See, the name of the Lord is coming from afar, says the prophet.

Who could doubt that something tremendous was responsible, when sublime majesty deigned to come down from such a distance to so unworthy a place?

Something tremendous it assuredly was: great mercy, abundant compassion, and overwhelming charity were the cause.

For what purpose did he come, according to our faith? It will be no arduous task to find out, since both his words and his deeds clearly proclaim the reason for his coming.

It was to search for the hundredth sheep which had strayed that he hastened down from the mountains;

he came for our sake so that his tender mercies and his wonderful dealings with the children of Adam might more evidently give glory to the Lord.

How astonishing the condescension on the part of God who searches; how great the value of those he sought!

If we should wish to boast of it we shall not be acting foolishly; not that we can claim to be anything as of ourselves, but because he who made us has made us worth so much.

All riches, all the glory of the world and whatever in it is an object of desire pale before this glory, compared with which they are nothing.

Lord, what is man that you make so much of him and set your heart on him?

All the same I should like to know what it means that he came to us, rather than our going to him.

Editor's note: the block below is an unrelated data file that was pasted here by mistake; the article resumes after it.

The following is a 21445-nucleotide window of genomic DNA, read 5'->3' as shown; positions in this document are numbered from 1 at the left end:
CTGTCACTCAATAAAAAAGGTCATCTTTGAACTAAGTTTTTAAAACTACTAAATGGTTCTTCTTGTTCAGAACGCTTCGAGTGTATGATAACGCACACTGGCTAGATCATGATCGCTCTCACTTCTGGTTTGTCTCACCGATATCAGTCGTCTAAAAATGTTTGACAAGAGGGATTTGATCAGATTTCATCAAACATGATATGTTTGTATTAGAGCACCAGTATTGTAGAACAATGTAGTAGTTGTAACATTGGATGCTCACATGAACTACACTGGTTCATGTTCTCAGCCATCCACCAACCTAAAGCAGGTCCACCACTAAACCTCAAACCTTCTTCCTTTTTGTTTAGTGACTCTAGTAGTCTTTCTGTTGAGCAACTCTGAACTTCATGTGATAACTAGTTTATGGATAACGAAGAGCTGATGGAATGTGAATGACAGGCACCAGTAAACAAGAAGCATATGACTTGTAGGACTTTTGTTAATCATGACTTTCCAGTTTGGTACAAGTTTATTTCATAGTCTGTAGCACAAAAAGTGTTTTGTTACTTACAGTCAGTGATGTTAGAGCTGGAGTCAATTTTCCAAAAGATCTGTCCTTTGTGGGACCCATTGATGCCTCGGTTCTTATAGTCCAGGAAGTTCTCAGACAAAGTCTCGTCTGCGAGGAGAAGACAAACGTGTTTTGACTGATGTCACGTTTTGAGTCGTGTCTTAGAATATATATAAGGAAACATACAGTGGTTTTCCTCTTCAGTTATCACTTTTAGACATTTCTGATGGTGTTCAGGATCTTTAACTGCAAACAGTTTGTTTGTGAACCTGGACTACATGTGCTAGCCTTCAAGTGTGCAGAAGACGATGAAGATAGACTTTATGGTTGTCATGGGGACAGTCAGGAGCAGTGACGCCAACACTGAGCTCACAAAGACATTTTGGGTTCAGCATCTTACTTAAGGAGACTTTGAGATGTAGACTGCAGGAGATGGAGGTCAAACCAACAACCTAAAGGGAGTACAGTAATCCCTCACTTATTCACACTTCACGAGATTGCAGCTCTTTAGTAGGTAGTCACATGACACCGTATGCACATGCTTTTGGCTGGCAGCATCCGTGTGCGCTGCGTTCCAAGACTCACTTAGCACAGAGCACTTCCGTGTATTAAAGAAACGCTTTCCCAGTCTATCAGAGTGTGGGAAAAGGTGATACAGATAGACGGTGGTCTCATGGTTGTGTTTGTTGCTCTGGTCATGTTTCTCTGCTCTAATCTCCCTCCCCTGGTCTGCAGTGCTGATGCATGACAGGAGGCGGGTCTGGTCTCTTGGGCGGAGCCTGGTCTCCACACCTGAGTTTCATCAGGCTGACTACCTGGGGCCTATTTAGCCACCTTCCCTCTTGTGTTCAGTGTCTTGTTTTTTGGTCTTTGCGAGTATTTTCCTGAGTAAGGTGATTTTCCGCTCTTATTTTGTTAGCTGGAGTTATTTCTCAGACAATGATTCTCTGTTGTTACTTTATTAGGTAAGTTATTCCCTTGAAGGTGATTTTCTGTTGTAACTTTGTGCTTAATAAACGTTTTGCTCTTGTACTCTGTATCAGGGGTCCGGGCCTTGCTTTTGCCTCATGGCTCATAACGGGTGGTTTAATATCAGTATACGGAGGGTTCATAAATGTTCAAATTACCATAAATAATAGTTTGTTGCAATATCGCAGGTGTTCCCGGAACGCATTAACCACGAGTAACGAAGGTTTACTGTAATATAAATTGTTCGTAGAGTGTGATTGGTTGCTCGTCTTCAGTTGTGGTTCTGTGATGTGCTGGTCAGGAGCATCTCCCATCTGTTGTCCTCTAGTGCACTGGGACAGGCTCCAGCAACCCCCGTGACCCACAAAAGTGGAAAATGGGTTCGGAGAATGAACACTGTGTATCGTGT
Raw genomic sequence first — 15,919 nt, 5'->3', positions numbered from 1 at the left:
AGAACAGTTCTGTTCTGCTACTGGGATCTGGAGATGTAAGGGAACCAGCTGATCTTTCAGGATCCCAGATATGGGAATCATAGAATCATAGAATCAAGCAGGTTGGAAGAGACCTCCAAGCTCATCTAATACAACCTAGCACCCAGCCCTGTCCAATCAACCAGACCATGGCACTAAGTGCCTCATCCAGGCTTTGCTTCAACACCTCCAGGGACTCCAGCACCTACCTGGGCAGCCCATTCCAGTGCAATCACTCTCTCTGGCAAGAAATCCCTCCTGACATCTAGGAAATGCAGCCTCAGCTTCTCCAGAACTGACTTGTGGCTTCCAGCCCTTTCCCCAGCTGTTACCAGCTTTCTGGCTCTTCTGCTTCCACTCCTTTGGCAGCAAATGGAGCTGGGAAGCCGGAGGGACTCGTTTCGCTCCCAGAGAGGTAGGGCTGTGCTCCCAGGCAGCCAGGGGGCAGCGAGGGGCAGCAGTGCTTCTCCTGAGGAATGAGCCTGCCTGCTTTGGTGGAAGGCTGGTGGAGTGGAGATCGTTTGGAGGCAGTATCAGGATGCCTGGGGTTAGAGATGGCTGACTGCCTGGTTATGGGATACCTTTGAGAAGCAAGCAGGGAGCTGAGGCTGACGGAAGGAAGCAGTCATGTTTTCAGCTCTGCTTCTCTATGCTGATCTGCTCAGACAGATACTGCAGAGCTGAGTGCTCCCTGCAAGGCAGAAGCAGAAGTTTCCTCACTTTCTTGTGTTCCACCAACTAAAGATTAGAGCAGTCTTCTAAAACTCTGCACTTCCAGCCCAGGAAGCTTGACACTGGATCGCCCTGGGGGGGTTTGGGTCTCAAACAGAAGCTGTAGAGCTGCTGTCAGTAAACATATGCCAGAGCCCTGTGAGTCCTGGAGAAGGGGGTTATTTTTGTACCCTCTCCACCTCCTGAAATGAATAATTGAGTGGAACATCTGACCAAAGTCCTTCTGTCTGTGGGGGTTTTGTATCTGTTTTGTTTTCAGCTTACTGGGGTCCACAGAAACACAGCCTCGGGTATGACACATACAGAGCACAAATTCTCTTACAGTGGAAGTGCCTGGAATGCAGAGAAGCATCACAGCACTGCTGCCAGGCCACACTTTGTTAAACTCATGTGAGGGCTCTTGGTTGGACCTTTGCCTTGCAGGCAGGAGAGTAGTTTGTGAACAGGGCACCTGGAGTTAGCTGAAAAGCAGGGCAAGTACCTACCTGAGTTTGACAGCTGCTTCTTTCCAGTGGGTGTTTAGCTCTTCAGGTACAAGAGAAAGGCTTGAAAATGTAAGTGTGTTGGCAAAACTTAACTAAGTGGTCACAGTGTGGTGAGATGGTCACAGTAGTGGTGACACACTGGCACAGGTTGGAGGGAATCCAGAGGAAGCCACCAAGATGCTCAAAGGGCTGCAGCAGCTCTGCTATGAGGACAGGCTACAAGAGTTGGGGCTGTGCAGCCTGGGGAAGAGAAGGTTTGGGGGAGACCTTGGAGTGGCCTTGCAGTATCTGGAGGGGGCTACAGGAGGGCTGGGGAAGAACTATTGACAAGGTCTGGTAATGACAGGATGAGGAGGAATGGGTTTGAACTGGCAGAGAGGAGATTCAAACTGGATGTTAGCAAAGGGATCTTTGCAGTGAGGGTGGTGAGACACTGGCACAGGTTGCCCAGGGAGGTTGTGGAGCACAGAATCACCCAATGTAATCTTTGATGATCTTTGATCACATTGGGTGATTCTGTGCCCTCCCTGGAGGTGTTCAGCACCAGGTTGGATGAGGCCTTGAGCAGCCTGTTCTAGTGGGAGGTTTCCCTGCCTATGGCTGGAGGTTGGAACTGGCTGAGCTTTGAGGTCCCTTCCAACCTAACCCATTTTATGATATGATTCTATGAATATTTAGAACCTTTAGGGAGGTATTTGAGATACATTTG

The need was ours, and it is not customary for the rich to go in search of the poor, even if they wish to make them some gift.

It would have been seemly, therefore, for us to go to him, but there was a double hindrance.

First, our eyes were dim, whereas he dwells in unapproachable light.

Second, lying paralysed on our pallet as we were, we tacked the strength to reach the summit of the Godhead.

So our most kindly Saviour, the physician of souls, came down from his great height and tempered his glory to our weak eyes.

He shielded himself in a lantern when he took to himself that glorious body entirely free from all stain.

This body assuredly is that very swift and shining cloud upon which the prophet foretold that he would ride to descend into Egypt.

Bernard of Clairvaux (1090-1153): Sermon 1 On the Advent of the Lord, 7-8, from the Monastic Office of Vigils, Tuesday of the Third Week of Advent Year 2.